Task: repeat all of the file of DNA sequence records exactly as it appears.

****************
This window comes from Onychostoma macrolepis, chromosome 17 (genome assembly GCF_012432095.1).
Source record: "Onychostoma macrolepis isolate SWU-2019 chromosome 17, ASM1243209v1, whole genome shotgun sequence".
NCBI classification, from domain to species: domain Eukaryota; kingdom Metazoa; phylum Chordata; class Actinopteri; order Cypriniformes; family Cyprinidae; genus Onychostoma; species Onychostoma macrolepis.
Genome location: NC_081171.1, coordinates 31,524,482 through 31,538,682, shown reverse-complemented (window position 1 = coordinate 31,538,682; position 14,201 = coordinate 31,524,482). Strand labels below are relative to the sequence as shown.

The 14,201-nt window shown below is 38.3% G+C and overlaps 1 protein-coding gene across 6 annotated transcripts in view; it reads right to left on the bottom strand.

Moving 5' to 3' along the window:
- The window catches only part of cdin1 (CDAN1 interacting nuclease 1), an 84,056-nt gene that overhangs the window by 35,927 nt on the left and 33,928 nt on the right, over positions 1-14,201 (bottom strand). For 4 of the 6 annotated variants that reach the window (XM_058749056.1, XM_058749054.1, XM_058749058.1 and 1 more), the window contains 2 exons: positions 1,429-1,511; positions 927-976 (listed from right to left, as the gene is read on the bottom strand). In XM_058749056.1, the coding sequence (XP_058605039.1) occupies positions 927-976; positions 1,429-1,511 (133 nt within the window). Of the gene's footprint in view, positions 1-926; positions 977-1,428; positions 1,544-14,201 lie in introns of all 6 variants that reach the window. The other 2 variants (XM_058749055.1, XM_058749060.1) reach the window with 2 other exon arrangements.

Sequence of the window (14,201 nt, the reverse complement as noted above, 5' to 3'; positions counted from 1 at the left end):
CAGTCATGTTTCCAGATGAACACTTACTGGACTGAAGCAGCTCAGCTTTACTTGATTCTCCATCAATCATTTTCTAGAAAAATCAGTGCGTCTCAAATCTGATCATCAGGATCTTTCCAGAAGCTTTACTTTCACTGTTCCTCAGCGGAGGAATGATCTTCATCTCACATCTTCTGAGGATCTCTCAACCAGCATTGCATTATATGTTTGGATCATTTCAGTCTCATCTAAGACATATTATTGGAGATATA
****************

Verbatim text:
This window comes from Onychostoma macrolepis, chromosome 17 (genome assembly GCF_012432095.1).
Source record: "Onychostoma macrolepis isolate SWU-2019 chromosome 17, ASM1243209v1, whole genome shotgun sequence".
NCBI classification, from domain to species: domain Eukaryota; kingdom Metazoa; phylum Chordata; class Actinopteri; order Cypriniformes; family Cyprinidae; genus Onychostoma; species Onychostoma macrolepis.
Genome location: NC_081171.1, coordinates 31,524,482 through 31,538,682, shown reverse-complemented (window position 1 = coordinate 31,538,682; position 14,201 = coordinate 31,524,482). Strand labels below are relative to the sequence as shown.

The 14,201-nt window shown below is 38.3% G+C and overlaps 1 protein-coding gene across 6 annotated transcripts in view; it reads right to left on the bottom strand.

Moving 5' to 3' along the window:
- The window catches only part of cdin1 (CDAN1 interacting nuclease 1), an 84,056-nt gene that overhangs the window by 35,927 nt on the left and 33,928 nt on the right, over positions 1-14,201 (bottom strand). For 4 of the 6 annotated variants that reach the window (XM_058749056.1, XM_058749054.1, XM_058749058.1 and 1 more), the window contains 2 exons: positions 1,429-1,511; positions 927-976 (listed from right to left, as the gene is read on the bottom strand). In XM_058749056.1, the coding sequence (XP_058605039.1) occupies positions 927-976; positions 1,429-1,511 (133 nt within the window). Of the gene's footprint in view, positions 1-926; positions 977-1,428; positions 1,544-14,201 lie in introns of all 6 variants that reach the window. The other 2 variants (XM_058749055.1, XM_058749060.1) reach the window with 2 other exon arrangements.

Sequence of the window (14,201 nt, the reverse complement as noted above, 5' to 3'; positions counted from 1 at the left end):
CAGTCATGTTTCCAGATGAACACTTACTGGACTGAAGCAGCTCAGCTTTACTTGATTCTCCATCAATCATTTTCTAGAAAAATCAGTGCGTCTCAAATCTGATCATCAGGATCTTTCCAGAAGCTTTACTTTCACTGTTCCTCAGCGGAGGAATGATCTTCATCTCACATCTTCTGAGGATCTCTCAACCAGCATTGCATTATATGTTTGGATCATTTCAGTCTCATCTAAGACATATTATTGGAGATATA